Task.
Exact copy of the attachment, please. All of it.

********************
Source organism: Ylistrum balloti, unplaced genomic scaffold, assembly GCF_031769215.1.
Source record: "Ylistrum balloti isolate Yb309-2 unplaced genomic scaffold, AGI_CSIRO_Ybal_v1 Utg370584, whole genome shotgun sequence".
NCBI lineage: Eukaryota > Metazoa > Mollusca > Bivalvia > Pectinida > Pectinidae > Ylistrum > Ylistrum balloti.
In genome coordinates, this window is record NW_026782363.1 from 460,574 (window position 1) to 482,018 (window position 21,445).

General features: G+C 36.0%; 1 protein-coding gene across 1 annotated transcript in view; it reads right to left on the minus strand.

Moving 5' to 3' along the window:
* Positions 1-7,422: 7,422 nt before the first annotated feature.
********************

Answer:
Source organism: Ylistrum balloti, unplaced genomic scaffold, assembly GCF_031769215.1.
Source record: "Ylistrum balloti isolate Yb309-2 unplaced genomic scaffold, AGI_CSIRO_Ybal_v1 Utg370584, whole genome shotgun sequence".
NCBI lineage: Eukaryota > Metazoa > Mollusca > Bivalvia > Pectinida > Pectinidae > Ylistrum > Ylistrum balloti.
In genome coordinates, this window is record NW_026782363.1 from 460,574 (window position 1) to 482,018 (window position 21,445).

General features: G+C 36.0%; 1 protein-coding gene across 1 annotated transcript in view; it reads right to left on the minus strand.

Moving 5' to 3' along the window:
* Positions 1-7,422: 7,422 nt before the first annotated feature.